Today we want to give you 3 FREE Tennis Fitness Tests and a practical aerobic training program to compliment it! These are some tests we do with our tennis players.
1 Mobility Test
2 Change of Direction Test
3 Aerobic Test (MAS)
You will have access to the free specific tennis aerobic program after you have completed your free tests.
At tennis fitness we believe it is very important to assess an athlete and measure where they are at. This gives us the ability to know their current level and establish what level they need to be at (their goal) We firmly believe, if we put all our athletes through a movement analysis, whether that analysis is agility based, speed-based, aerobic-based, or all three. Then incorporate a strength tennis fitness test, we then get a clear cut starting point and an end goal. This is how you educate and motivate an athlete. Check out the tests and give them a go.
If you are lacking motivation this is your starting point.
"What Gets Measured, Gets...
Upper limb injuries in tennis are the most common overuse type problems and the most common is Tennis Elbow.
Tennis Elbow or lateral epicondylitis is an extremely common condition where the tendon attachment (origin) of the wrist and finger extensor muscles (back of the forearm) becomes irritated and painful due to excessive amounts of the activity causing tissue overload. This can occur in a variety of activities like tennis, golf, and even typing.
In tennis simply increasing the amount of practice and play to quickly can lead to an overload, inflammation of the tendon, and pain. However, many other factors can also influence the situation. These may include the size of the racket grip (too big or too small), the string tension, the type of play (double-handed backhand is less provocative). Other less obvious culprits include poor posture (especially of the shoulder blades) and poor core control, which can have a substantial influence on the kinetic chain and cause neck and...
You have probably heard us go on about how important is tennis strength training. If you haven’t, well we consider it to be the building block for all other training modalities.
It’s the foundation for physical development! That’s why we are so excited to be able to share with you our new approach to how we program our tennis players for strength gains.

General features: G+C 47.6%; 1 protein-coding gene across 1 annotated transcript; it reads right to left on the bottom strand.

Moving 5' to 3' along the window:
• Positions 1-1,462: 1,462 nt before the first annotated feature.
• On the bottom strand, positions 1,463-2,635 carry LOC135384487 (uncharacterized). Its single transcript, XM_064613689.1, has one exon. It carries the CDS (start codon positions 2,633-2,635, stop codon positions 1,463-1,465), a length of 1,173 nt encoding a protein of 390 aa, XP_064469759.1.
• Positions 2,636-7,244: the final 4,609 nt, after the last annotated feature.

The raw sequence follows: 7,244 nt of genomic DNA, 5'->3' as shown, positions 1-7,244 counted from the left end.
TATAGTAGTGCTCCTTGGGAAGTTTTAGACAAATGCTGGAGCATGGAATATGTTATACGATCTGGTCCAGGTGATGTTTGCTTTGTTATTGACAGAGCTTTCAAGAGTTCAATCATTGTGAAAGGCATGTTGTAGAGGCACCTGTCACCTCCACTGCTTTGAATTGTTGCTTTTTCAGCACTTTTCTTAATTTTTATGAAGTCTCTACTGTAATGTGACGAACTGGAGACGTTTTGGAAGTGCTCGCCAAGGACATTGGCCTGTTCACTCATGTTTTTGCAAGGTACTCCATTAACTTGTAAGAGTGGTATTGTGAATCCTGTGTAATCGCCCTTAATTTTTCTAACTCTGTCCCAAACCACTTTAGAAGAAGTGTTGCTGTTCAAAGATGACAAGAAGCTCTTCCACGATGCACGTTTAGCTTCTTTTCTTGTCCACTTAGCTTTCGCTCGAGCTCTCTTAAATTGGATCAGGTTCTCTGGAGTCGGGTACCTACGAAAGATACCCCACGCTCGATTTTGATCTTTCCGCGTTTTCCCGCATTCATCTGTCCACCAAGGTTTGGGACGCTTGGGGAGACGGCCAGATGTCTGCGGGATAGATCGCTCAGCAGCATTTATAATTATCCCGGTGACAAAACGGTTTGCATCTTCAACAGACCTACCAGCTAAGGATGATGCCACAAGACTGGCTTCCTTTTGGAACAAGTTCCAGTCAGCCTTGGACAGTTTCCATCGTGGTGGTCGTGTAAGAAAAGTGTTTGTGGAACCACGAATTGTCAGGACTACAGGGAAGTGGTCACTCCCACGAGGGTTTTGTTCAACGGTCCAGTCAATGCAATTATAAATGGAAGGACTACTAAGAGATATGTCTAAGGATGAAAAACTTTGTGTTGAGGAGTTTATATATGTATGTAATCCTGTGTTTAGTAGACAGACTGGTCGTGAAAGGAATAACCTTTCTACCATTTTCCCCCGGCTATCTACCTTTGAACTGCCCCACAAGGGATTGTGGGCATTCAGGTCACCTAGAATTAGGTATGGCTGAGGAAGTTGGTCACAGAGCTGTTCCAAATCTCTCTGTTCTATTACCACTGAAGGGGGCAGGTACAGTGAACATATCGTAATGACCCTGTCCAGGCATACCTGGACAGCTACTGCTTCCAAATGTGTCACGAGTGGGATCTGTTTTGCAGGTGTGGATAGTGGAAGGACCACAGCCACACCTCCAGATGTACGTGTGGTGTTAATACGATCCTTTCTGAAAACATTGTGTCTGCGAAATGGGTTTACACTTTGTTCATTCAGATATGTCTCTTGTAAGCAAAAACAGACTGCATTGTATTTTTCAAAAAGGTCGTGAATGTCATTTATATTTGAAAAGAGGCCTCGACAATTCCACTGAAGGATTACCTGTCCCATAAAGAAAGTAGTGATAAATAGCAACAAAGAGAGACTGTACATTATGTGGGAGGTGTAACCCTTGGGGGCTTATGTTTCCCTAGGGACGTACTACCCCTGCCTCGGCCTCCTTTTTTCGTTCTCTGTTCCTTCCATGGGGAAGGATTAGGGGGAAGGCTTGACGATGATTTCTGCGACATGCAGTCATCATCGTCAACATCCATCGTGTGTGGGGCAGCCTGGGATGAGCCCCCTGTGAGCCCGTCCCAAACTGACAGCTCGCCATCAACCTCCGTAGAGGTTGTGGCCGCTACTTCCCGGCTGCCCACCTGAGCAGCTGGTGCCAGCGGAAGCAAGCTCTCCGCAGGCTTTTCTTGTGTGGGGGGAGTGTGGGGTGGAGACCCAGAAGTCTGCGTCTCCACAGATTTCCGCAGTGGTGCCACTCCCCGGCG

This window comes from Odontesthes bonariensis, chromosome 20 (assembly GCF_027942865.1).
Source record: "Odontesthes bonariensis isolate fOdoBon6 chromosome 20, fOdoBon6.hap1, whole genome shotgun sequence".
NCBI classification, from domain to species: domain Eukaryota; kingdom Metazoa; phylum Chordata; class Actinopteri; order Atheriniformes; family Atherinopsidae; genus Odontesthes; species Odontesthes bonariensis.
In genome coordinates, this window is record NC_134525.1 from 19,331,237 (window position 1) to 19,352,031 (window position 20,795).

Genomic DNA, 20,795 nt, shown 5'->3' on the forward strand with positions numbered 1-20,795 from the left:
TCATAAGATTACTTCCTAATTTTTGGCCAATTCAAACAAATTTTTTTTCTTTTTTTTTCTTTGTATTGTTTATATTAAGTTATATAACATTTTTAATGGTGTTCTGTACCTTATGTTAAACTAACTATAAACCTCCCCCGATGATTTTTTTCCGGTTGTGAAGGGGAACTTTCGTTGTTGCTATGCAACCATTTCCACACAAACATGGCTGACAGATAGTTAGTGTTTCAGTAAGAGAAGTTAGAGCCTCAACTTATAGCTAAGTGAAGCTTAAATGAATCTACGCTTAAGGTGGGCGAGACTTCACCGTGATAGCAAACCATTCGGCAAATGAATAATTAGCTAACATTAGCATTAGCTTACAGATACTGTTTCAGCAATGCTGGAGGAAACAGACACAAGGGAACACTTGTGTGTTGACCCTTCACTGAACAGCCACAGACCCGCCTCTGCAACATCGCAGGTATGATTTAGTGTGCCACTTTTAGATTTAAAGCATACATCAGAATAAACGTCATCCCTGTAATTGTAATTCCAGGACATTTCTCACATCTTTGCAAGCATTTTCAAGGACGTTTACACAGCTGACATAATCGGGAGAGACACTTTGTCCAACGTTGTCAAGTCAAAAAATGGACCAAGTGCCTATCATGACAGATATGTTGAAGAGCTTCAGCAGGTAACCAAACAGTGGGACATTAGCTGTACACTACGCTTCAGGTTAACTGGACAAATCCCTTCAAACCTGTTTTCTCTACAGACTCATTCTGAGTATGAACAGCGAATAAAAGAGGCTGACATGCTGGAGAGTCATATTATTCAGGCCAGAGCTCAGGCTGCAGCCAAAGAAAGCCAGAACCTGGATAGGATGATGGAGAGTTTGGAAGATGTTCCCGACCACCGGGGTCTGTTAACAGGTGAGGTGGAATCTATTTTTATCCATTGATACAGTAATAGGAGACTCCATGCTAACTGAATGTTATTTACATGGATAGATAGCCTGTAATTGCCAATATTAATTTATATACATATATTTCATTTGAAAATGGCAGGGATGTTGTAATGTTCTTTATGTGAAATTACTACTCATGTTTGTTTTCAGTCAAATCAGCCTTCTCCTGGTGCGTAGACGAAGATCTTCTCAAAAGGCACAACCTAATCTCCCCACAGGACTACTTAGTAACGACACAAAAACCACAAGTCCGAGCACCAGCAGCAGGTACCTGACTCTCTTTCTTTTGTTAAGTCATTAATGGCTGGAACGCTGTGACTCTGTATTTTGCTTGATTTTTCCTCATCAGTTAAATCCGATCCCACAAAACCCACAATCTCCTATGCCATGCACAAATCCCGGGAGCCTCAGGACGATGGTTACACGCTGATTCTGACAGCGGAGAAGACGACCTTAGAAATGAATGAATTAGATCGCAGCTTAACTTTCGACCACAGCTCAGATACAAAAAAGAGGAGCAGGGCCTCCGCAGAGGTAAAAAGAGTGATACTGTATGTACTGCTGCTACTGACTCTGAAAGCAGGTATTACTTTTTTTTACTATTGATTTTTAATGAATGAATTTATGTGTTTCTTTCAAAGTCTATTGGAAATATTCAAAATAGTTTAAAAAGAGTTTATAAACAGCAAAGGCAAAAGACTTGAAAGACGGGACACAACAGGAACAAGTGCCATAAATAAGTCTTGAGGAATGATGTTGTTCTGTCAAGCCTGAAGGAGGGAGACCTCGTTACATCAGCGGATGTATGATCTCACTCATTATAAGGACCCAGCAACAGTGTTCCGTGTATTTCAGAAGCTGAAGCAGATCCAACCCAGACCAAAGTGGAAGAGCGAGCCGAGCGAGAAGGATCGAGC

We have developed a system and structure that progresses and periodise our strength programs, it is practical, effective and tennis specific.
If you are one of the players who goes to gym and does “Whatever” you will get whatever results… who wants that!
You need to know what you are doing, make sure your tennis program is progressing and most importantly, know WHY you are doing it! It’s all about the why!
If you can’t answer the reason why you’re doing it and have any purpose or intention with your program, then it’s not going to work.
We are so passionate about strength...
Yes, it’s correct we are really disappointed. It really brings us down.
It’s so disappointing to see so many young tennis kids get injured.
Over the past year, we have seen kids as young as 12 years with tears in rotator cuffs, tendonitis in the elbow, wrist, Achilles, and frightening stress fractures in the shoulders and lower back. We are seeing more and more young athletes present with limited flexibility, stability, and strength.
In a nutshell, what parents, coaches, and players need to know is;
“There is no short term fix….. there is no quick fix pill, if you are not willing to do the correct things at the beginning, you are setting young athletes up for disaster.
I know this might be harsh but it’s fair to say this, as we have been working with tennis players for over 20 years (on tour and in academies). We saw it first hand, working in Spain, with kids that did the correct things Svetlana Kuznetsova and Juan Monaco to name a few. Both at a young...
Where do you start when you want to transform your Tennis Strength and Conditioning?
It is a challenge every tennis player faces. Knowing your starting point and having something to aim for will help.
To gain a better understanding of a player’s Tennis Strength and Conditioning level, we ask them to perform specific tennis fitness test twice a year. These tennis-specific fitness tests have been developed to provide insight into a player’s strengths and weaknesses.
Understanding weaknesses is vital to improve Strength and Conditioning levels, as they highlight the areas that need the most attention.
This is a more effective approach than training the same way day in, day out without enough focus on the specific areas that need attention. Many players and tennis trainers make this mistake and wonder why attributes such as speed, reaction times, and strength are not improving.
Identifying the areas that need to improve is the key and fitness testing is the method...